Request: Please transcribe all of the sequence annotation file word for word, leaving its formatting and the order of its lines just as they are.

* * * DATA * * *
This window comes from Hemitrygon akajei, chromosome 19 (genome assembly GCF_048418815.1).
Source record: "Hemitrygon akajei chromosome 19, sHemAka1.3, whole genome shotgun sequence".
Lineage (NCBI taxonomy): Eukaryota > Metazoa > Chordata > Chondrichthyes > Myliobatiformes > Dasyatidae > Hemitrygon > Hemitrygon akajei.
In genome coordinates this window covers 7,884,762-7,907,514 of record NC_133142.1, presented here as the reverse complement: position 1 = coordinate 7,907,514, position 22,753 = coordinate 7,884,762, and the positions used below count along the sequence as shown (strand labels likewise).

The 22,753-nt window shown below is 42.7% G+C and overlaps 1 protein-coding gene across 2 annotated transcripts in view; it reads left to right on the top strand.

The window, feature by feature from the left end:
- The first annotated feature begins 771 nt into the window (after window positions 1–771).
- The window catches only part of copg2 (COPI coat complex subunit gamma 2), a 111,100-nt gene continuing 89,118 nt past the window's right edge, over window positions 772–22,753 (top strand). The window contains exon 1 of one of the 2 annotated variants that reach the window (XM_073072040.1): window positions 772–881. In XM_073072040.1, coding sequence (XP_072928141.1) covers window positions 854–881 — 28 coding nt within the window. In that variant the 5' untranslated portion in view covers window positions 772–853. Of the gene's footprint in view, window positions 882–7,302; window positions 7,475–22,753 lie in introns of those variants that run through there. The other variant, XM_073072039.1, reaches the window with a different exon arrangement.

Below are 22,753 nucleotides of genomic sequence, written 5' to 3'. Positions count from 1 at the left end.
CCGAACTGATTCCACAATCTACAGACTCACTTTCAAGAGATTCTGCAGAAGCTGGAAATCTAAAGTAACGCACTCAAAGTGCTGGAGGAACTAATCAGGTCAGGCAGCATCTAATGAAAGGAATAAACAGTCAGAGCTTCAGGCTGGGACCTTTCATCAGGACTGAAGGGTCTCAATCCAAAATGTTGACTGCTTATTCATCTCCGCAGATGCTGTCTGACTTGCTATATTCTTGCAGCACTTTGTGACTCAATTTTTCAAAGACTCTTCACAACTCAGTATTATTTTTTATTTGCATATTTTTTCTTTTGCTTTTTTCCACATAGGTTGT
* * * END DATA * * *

This window comes from Hemitrygon akajei, chromosome 19 (genome assembly GCF_048418815.1).
Source record: "Hemitrygon akajei chromosome 19, sHemAka1.3, whole genome shotgun sequence".
Lineage (NCBI taxonomy): Eukaryota > Metazoa > Chordata > Chondrichthyes > Myliobatiformes > Dasyatidae > Hemitrygon > Hemitrygon akajei.
In genome coordinates this window covers 7,884,762-7,907,514 of record NC_133142.1, presented here as the reverse complement: position 1 = coordinate 7,907,514, position 22,753 = coordinate 7,884,762, and the positions used below count along the sequence as shown (strand labels likewise).

The 22,753-nt window shown below is 42.7% G+C and overlaps 1 protein-coding gene across 2 annotated transcripts in view; it reads left to right on the top strand.

The window, feature by feature from the left end:
- The first annotated feature begins 771 nt into the window (after window positions 1–771).
- The window catches only part of copg2 (COPI coat complex subunit gamma 2), a 111,100-nt gene continuing 89,118 nt past the window's right edge, over window positions 772–22,753 (top strand). The window contains exon 1 of one of the 2 annotated variants that reach the window (XM_073072040.1): window positions 772–881. In XM_073072040.1, coding sequence (XP_072928141.1) covers window positions 854–881 — 28 coding nt within the window. In that variant the 5' untranslated portion in view covers window positions 772–853. Of the gene's footprint in view, window positions 882–7,302; window positions 7,475–22,753 lie in introns of those variants that run through there. The other variant, XM_073072039.1, reaches the window with a different exon arrangement.

Below are 22,753 nucleotides of genomic sequence, written 5' to 3'. Positions count from 1 at the left end.
CCGAACTGATTCCACAATCTACAGACTCACTTTCAAGAGATTCTGCAGAAGCTGGAAATCTAAAGTAACGCACTCAAAGTGCTGGAGGAACTAATCAGGTCAGGCAGCATCTAATGAAAGGAATAAACAGTCAGAGCTTCAGGCTGGGACCTTTCATCAGGACTGAAGGGTCTCAATCCAAAATGTTGACTGCTTATTCATCTCCGCAGATGCTGTCTGACTTGCTATATTCTTGCAGCACTTTGTGACTCAATTTTTCAAAGACTCTTCACAACTCAGTATTATTTTTTATTTGCATATTTTTTCTTTTGCTTTTTTCCACATAGGTTGT